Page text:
Kiwi's protecting kids in earthquake zone
New Zealanders work in child protection in
earthquake devastated region
New Zealander Stephen Hooper has just returned from the devastated city of Ballakot to Mansehra in Pakistan-controlled Kashmir, where World Vision has a base. Hooper, who is an experienced conflict mediator says, "I will never forget the first sights of the city – an entire hill side where all of the houses were flattened, maybe as many as two to three thousand homes flat to the ground. Despite working in a number of war zones, I have never seen anything like this."
He said the unofficial figures for the numbers dead, including children, are "quite horrific".
"In a town of 100,000 people, the community is telling us that 80% of the population have died in the earthquake. These figures alone are significantly different from the official figures."
Hooper has been helping spearhead Child Protection efforts in the devastated region, and he says the children are at severe risk.
"Those children who remain are dazed; many are injured. It is very evident that we will need to move quickly if we are to prevent further deaths from the cold."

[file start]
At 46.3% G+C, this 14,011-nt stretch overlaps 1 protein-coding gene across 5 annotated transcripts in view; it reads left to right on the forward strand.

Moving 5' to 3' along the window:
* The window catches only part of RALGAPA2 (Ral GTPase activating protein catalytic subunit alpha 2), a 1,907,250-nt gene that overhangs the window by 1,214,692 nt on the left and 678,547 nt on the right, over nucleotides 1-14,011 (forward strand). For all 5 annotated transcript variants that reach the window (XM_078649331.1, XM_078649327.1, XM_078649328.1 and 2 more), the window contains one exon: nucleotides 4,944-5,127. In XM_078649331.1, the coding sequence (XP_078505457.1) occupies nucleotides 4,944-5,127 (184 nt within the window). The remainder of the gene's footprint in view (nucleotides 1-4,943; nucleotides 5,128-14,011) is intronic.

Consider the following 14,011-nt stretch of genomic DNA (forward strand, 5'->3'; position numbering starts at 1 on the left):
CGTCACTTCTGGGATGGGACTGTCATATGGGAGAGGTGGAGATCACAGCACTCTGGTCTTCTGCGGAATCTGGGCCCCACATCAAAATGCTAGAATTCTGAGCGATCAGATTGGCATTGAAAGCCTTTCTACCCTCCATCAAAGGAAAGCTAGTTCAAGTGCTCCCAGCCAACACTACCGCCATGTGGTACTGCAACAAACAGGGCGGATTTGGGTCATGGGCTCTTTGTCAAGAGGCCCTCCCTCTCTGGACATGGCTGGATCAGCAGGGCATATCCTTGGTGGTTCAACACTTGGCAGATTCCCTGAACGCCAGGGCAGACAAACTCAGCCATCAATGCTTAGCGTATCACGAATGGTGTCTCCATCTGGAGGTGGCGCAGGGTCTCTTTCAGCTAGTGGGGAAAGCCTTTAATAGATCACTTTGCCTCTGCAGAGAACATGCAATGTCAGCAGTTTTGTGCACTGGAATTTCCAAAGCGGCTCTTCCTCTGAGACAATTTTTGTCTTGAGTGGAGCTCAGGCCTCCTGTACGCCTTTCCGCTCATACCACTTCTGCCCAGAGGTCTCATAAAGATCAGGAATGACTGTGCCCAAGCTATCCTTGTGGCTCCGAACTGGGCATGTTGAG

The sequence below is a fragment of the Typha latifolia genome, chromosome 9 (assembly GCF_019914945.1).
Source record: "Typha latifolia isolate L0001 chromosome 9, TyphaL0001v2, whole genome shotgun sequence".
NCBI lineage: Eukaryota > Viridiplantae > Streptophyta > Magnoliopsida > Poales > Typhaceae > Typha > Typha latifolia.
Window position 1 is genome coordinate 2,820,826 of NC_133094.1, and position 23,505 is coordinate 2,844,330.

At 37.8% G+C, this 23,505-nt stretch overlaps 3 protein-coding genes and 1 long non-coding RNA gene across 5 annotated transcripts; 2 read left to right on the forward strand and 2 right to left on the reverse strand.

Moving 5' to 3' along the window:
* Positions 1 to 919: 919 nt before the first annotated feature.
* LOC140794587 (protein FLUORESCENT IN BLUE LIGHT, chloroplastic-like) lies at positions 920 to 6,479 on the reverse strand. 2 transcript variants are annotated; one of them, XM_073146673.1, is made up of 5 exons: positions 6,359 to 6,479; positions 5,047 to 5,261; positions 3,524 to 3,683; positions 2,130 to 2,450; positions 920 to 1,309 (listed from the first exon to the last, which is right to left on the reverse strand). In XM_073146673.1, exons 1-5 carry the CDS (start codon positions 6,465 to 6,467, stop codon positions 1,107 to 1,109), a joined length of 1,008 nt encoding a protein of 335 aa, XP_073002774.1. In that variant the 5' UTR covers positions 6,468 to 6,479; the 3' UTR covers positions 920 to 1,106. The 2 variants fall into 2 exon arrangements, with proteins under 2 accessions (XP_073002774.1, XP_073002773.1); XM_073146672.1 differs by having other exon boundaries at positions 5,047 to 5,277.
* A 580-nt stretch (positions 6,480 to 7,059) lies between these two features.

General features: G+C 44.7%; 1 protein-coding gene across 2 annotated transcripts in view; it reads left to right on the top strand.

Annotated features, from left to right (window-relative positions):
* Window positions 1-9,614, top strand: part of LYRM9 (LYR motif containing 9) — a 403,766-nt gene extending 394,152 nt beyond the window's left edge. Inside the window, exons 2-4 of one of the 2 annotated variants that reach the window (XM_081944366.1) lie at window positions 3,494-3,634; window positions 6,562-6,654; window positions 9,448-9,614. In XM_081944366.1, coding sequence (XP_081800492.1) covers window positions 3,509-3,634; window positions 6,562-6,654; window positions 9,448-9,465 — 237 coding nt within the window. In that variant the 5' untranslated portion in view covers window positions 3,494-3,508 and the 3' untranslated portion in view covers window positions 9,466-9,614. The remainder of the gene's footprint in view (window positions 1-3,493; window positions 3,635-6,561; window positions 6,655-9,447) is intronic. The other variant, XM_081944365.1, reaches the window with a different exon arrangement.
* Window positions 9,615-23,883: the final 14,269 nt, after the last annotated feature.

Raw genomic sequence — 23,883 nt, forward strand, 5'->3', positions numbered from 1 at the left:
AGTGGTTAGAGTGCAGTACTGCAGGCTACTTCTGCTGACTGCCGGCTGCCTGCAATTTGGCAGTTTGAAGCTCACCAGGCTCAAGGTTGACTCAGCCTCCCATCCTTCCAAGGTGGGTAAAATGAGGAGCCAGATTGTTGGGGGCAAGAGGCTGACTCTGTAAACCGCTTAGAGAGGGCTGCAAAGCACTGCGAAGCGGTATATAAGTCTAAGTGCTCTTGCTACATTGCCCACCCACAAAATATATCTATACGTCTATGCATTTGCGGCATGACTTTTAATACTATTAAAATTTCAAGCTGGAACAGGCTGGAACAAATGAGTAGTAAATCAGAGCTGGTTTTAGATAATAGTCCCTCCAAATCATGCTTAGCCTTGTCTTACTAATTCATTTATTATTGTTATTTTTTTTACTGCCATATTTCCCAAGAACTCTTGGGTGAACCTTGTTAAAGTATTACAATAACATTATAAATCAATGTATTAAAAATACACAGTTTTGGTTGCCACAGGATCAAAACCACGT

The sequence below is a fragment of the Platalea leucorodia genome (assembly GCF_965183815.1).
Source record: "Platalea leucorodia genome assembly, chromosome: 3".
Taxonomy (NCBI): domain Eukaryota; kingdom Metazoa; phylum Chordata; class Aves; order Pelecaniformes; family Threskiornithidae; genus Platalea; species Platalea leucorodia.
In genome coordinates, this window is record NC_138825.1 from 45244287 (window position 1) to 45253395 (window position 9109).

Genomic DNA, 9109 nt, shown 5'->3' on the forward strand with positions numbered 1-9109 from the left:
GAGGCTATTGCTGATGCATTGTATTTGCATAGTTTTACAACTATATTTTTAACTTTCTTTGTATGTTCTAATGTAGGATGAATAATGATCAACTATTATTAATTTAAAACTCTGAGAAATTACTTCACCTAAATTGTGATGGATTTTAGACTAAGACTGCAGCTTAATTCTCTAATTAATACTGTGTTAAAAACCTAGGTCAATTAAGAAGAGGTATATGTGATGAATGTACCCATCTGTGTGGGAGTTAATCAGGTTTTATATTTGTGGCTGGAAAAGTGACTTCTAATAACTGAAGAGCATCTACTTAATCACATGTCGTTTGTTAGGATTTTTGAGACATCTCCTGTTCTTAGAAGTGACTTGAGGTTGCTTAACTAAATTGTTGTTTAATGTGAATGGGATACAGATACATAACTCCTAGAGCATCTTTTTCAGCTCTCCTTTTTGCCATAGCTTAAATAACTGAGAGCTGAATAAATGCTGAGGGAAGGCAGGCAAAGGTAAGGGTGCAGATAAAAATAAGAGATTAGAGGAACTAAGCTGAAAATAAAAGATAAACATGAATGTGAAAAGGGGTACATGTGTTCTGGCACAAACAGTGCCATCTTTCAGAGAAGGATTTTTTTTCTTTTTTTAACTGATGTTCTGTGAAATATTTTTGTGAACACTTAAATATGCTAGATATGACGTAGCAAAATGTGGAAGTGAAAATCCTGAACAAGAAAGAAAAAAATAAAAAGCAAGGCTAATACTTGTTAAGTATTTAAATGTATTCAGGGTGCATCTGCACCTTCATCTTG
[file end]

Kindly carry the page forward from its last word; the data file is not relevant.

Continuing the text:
World Vision is also concerned about the risk to the children of human trafficking and under the direction of another New Zealander, Heather MacLeod, is leading rapid assessments and workshops for the United Nations and other NGOs in the region.
Ms MacLeod says in disasters, the combination of stress, chaos, and displacement leave some children in a vulnerable state. Identifying child abuse is not always easy, but there are ways to discern it, even in a culture that is difficult to navigate.
"Children often have some wonderful ideas on how to protect themselves," says Ms MacLeod who is World Vision's International Child Protection Director. "In order to help protect them we need to listen."
The listening is often done in World Vision-designed rapid assessments to quickly find out how many children are affected. Assessors ask if there is adequate food, water, and shelter, if medical care is available, if children are unaccompanied or separated from their families and if there are imminent threats.